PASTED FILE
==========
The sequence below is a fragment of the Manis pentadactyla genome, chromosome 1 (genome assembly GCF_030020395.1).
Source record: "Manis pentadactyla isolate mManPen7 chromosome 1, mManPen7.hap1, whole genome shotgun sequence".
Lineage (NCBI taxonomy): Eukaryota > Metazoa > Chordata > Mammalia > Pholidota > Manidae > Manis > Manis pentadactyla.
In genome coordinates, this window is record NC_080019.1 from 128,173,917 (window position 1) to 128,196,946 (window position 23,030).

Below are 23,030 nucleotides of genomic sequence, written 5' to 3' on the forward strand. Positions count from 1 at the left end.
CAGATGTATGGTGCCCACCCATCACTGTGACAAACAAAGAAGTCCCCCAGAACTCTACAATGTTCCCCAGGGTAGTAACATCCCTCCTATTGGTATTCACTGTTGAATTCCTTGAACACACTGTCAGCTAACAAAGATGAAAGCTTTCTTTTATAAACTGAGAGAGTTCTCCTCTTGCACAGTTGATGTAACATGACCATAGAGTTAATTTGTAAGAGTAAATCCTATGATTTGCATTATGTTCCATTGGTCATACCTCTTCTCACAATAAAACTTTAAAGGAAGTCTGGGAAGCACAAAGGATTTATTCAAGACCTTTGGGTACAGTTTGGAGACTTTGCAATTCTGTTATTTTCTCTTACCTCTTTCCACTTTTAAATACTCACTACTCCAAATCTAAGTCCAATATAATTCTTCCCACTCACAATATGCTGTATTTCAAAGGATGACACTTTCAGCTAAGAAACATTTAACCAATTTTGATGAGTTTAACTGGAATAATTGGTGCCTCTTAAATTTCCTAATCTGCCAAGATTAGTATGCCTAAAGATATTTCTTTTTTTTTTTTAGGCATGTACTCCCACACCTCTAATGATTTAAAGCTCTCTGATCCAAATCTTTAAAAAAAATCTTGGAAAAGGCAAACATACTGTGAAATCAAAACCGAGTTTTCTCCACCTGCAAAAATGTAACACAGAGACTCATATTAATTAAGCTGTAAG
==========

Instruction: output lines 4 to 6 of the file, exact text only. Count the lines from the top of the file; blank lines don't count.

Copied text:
In genome coordinates, this window is record NC_080019.1 from 128,173,917 (window position 1) to 128,196,946 (window position 23,030).

Below are 23,030 nucleotides of genomic sequence, written 5' to 3' on the forward strand. Positions count from 1 at the left end.
CAGATGTATGGTGCCCACCCATCACTGTGACAAACAAAGAAGTCCCCCAGAACTCTACAATGTTCCCCAGGGTAGTAACATCCCTCCTATTGGTATTCACTGTTGAATTCCTTGAACACACTGTCAGCTAACAAAGATGAAAGCTTTCTTTTATAAACTGAGAGAGTTCTCCTCTTGCACAGTTGATGTAACATGACCATAGAGTTAATTTGTAAGAGTAAATCCTATGATTTGCATTATGTTCCATTGGTCATACCTCTTCTCACAATAAAACTTTAAAGGAAGTCTGGGAAGCACAAAGGATTTATTCAAGACCTTTGGGTACAGTTTGGAGACTTTGCAATTCTGTTATTTTCTCTTACCTCTTTCCACTTTTAAATACTCACTACTCCAAATCTAAGTCCAATATAATTCTTCCCACTCACAATATGCTGTATTTCAAAGGATGACACTTTCAGCTAAGAAACATTTAACCAATTTTGATGAGTTTAACTGGAATAATTGGTGCCTCTTAAATTTCCTAATCTGCCAAGATTAGTATGCCTAAAGATATTTCTTTTTTTTTTTTAGGCATGTACTCCCACACCTCTAATGATTTAAAGCTCTCTGATCCAAATCTTTAAAAAAAATCTTGGAAAAGGCAAACATACTGTGAAATCAAAACCGAGTTTTCTCCACCTGCAAAAATGTAACACAGAGACTCATATTAATTAAGCTGTAAG